Meningococcal disease is reportable in all 50 states and it is notified immediately to the state health departments because each case is considered to be a medical and public health emergency, in which there is a response that needs to happen. There is a requirement by the investigational new drug application for identifying and reporting any adverse events after vaccination. So disease surveillance will continue.

PPHR: How is it an outbreak? Is this rare for a college campus? Has a similar outbreak occurred elsewhere on a college campus in the past? If so, what control and prevention measures were implemented?

Dr. Clark: We typically define an outbreak as 3 cases at a university, college or other institution. When you have 2 cases, half of the time you don’t have any more cases. So it is really 3 cases that trigger the outbreak threshold that suggests that more cases will likely follow. And that’s when we start thinking about vaccination.

In the past, a lot of serogroup C outbreaks would occur on college campuses before the vaccination against serogroup C became routinely used in the US. Now, we rarely see a serogroup C outbreak One other thing is that serogroup C outbreaks tend to happen in a short period of time in which you have several cases within just a few days. In serogroup B outbreaks, you often can have weeks or even months in between cases. So it’s a lot harder to know when an outbreak is over without vaccination.

In 2008, there were about 4 clusters or outbreaks on college campuses of serogroup B meningococcal disease. And we know that meningococcal disease occurs in all age groups. However, adolescents and young adults are at a higher risk. College students living in dorms, especially college freshman, are at increased risk. They have always been the group which is considered to be at a higher risk, so the vaccinations and recommendations are for college students especially.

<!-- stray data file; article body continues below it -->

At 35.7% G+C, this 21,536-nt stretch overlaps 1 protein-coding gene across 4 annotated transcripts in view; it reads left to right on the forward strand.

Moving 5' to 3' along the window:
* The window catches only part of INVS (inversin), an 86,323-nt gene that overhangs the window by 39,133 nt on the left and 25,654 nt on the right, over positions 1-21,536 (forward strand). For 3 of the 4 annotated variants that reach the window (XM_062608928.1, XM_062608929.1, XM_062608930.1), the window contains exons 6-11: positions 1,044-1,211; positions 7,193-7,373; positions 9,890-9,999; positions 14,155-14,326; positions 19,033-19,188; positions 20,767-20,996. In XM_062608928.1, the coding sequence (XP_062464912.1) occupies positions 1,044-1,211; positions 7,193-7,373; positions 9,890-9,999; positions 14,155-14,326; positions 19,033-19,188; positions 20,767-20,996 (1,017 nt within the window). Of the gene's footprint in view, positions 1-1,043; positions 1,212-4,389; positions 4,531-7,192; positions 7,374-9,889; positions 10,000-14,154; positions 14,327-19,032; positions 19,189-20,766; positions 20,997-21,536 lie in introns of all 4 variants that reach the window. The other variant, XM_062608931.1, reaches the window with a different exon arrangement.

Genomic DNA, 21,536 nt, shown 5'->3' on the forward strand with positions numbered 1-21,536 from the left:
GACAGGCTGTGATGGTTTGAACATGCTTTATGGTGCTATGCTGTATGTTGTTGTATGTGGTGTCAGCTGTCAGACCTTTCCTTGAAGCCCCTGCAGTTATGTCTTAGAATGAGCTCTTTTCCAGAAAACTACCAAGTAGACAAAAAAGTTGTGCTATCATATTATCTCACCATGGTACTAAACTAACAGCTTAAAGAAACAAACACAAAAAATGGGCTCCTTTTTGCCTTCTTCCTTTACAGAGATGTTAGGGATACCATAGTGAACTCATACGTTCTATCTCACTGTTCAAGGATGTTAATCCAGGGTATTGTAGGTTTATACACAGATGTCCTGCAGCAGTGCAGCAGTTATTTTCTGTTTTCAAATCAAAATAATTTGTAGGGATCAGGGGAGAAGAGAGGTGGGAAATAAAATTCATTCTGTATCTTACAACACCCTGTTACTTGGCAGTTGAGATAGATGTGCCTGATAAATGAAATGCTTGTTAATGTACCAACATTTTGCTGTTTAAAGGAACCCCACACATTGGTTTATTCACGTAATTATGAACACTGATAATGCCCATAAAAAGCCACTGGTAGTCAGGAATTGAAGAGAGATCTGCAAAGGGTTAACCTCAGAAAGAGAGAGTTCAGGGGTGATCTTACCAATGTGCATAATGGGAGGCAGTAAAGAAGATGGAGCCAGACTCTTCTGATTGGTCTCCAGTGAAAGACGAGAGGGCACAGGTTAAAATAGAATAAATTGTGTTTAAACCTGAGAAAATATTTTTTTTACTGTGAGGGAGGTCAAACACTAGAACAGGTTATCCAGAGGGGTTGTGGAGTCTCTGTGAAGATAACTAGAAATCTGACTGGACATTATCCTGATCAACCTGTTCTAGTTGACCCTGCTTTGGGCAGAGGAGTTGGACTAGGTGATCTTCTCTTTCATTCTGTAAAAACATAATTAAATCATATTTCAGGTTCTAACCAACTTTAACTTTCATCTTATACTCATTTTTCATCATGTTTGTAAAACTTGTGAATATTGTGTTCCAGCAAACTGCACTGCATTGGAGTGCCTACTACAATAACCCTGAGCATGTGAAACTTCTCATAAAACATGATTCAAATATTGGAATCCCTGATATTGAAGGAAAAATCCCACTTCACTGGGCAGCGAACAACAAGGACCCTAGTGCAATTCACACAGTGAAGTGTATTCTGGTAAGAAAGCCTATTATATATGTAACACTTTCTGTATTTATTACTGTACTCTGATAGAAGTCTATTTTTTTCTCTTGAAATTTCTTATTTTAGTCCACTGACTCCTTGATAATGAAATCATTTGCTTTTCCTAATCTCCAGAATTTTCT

PPHR: Meningitis B is said to have several different strains. Has the strain at Princeton been identified? If so, how is the strain at Princeton different than the other ones? Is the vaccine meant for all strains of Meningitis B?

Dr. Clark: We basically classify meningococcal bacteria into serogroups which are A, B, C, Y, and W. And within the groups, you can do DNA fingerprinting to identify the individual strain. So in the Princeton outbreak, the strains from all the cases match one another. This strain has been seen before in the US although it is uncommon. It is known as ST409.

The different strains within serogroup N had been a key challenge in developing a universal serogroup B vaccine. There are some vaccines developed that are specific to a unique strain of serogroup B. The one that was used in New Zealand in a nationwide outbreak was a strain-specific vaccine, but it also is the basis for the vaccine that would be used at Princeton, which has other antigens which are common across the serogroup B bacteria. This makes it a universal group B vaccine.

PPHR: It is possible for students to be non-active carriers. Is there a way to know if someone is a non-active carrier?  What percentage of the students would you say are non-active carriers?